If you insist. Monetarism is a theory usually associated with Professor Milton Friedman and the University of Chicago. Friedman’s thesis is that if you look back in history you will see that at times of low inflation the growth in the amount of money of all kinds kept closely in line with the growth in the amount of buying and selling going on. When there is high inflation this is, he claims, because too much money is being created compared with the number of transactions. What the government must do at this point, he says, is to restrict the money supply.
But if you remember the end of the discussion we bad, a couple of days ago on money you should be objecting to this on the grounds that the velocity of circulation would have to keep steady for this to be true. And you would be in very good company. A report about to be published by the Bank of England has shown that Friedman’s efforts to prove that the velocity had remained steady had only been achieved by cooking the statistical books.
The monetarist thesis remains unproved. But it is simple to express: ‘too much money chasing too few goods’ so it has great popular appeal. It is also easier to understand then Keynesianism.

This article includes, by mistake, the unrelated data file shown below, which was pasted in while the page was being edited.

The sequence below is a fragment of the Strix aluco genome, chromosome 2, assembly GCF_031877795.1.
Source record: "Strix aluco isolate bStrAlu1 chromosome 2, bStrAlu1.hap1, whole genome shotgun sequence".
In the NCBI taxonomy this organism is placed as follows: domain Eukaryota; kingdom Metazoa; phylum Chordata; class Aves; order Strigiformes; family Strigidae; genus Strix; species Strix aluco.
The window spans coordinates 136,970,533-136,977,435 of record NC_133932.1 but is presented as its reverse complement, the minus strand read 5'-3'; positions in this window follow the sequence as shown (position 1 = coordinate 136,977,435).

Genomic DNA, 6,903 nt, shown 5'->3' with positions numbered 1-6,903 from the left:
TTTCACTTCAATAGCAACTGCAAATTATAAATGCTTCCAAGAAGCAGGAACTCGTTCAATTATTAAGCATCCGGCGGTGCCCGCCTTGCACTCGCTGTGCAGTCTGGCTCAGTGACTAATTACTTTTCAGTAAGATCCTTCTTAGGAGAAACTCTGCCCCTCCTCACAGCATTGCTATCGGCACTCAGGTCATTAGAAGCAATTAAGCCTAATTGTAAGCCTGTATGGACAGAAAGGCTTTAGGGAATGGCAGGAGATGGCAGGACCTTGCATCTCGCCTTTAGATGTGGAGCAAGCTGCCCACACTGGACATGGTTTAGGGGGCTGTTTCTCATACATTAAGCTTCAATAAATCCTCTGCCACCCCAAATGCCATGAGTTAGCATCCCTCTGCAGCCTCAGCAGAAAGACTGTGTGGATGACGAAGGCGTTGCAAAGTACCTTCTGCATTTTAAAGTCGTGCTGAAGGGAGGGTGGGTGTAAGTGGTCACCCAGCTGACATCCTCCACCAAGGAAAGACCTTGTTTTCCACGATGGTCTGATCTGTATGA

You can say that again.
Still, monetarism itself is not a right-wing theory. It is merely a technical proposition. It does appeal to politicians on the right, however, because it offers a way to control inflation with much less state interference than a full-blooded prices and incomes policy.
But surely the monetarists have brought down inflation.
Yes they have. But not necessarily in the way they intended. Mrs Thatcher in the United Kingdom, President Reagan in the USA and even President Pinochet in Chile have all been ardent followers of the ‘Chicago Boys’ and have cut back the money supply chiefly by restricting credit and having high interest rates.
The restrictions did not, however, have any immediate effect on prices. When Mrs Thatcher took over from Labour in 1979, for example, she found that inflation climbed steadily up again.